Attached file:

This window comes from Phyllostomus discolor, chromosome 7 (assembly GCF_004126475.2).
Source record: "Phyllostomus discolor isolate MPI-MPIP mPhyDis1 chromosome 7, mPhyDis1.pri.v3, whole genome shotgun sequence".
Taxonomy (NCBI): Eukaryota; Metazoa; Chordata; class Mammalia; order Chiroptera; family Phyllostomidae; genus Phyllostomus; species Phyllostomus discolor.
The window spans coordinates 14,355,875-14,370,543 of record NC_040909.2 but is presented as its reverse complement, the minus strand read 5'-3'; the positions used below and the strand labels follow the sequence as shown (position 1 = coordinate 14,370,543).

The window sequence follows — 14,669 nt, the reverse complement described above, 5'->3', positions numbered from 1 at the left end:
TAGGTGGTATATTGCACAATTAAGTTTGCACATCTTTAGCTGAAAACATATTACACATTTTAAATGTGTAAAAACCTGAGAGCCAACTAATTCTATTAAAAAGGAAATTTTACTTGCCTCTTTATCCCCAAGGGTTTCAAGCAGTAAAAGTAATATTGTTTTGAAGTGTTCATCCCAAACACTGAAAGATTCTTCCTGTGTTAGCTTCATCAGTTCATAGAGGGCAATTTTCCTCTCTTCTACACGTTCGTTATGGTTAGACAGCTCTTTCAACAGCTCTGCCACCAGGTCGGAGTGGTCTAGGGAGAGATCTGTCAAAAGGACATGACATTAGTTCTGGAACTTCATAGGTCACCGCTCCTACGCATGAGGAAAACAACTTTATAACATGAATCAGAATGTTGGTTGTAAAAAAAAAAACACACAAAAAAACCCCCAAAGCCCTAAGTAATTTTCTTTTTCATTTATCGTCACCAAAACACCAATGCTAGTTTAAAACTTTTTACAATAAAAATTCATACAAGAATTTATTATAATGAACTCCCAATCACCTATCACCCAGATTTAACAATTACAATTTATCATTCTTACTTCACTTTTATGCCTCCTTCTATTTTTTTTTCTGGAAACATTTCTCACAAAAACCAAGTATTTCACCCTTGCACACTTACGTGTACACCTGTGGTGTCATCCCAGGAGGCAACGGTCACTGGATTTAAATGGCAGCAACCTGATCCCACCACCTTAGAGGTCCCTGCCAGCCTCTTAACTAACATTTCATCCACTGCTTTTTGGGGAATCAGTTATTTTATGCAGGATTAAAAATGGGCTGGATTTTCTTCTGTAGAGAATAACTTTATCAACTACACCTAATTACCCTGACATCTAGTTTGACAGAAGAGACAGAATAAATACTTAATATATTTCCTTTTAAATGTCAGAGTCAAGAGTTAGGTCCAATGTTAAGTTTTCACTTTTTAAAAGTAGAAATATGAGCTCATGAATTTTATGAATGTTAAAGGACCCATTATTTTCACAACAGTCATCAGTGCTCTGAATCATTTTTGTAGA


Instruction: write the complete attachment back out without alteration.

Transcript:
This window comes from Phyllostomus discolor, chromosome 7 (assembly GCF_004126475.2).
Source record: "Phyllostomus discolor isolate MPI-MPIP mPhyDis1 chromosome 7, mPhyDis1.pri.v3, whole genome shotgun sequence".
Taxonomy (NCBI): Eukaryota; Metazoa; Chordata; class Mammalia; order Chiroptera; family Phyllostomidae; genus Phyllostomus; species Phyllostomus discolor.
The window spans coordinates 14,355,875-14,370,543 of record NC_040909.2 but is presented as its reverse complement, the minus strand read 5'-3'; the positions used below and the strand labels follow the sequence as shown (position 1 = coordinate 14,370,543).

The window sequence follows — 14,669 nt, the reverse complement described above, 5'->3', positions numbered from 1 at the left end:
TAGGTGGTATATTGCACAATTAAGTTTGCACATCTTTAGCTGAAAACATATTACACATTTTAAATGTGTAAAAACCTGAGAGCCAACTAATTCTATTAAAAAGGAAATTTTACTTGCCTCTTTATCCCCAAGGGTTTCAAGCAGTAAAAGTAATATTGTTTTGAAGTGTTCATCCCAAACACTGAAAGATTCTTCCTGTGTTAGCTTCATCAGTTCATAGAGGGCAATTTTCCTCTCTTCTACACGTTCGTTATGGTTAGACAGCTCTTTCAACAGCTCTGCCACCAGGTCGGAGTGGTCTAGGGAGAGATCTGTCAAAAGGACATGACATTAGTTCTGGAACTTCATAGGTCACCGCTCCTACGCATGAGGAAAACAACTTTATAACATGAATCAGAATGTTGGTTGTAAAAAAAAAAACACACAAAAAAACCCCCAAAGCCCTAAGTAATTTTCTTTTTCATTTATCGTCACCAAAACACCAATGCTAGTTTAAAACTTTTTACAATAAAAATTCATACAAGAATTTATTATAATGAACTCCCAATCACCTATCACCCAGATTTAACAATTACAATTTATCATTCTTACTTCACTTTTATGCCTCCTTCTATTTTTTTTTCTGGAAACATTTCTCACAAAAACCAAGTATTTCACCCTTGCACACTTACGTGTACACCTGTGGTGTCATCCCAGGAGGCAACGGTCACTGGATTTAAATGGCAGCAACCTGATCCCACCACCTTAGAGGTCCCTGCCAGCCTCTTAACTAACATTTCATCCACTGCTTTTTGGGGAATCAGTTATTTTATGCAGGATTAAAAATGGGCTGGATTTTCTTCTGTAGAGAATAACTTTATCAACTACACCTAATTACCCTGACATCTAGTTTGACAGAAGAGACAGAATAAATACTTAATATATTTCCTTTTAAATGTCAGAGTCAAGAGTTAGGTCCAATGTTAAGTTTTCACTTTTTAAAAGTAGAAATATGAGCTCATGAATTTTATGAATGTTAAAGGACCCATTATTTTCACAACAGTCATCAGTGCTCTGAATCATTTTTGTAGA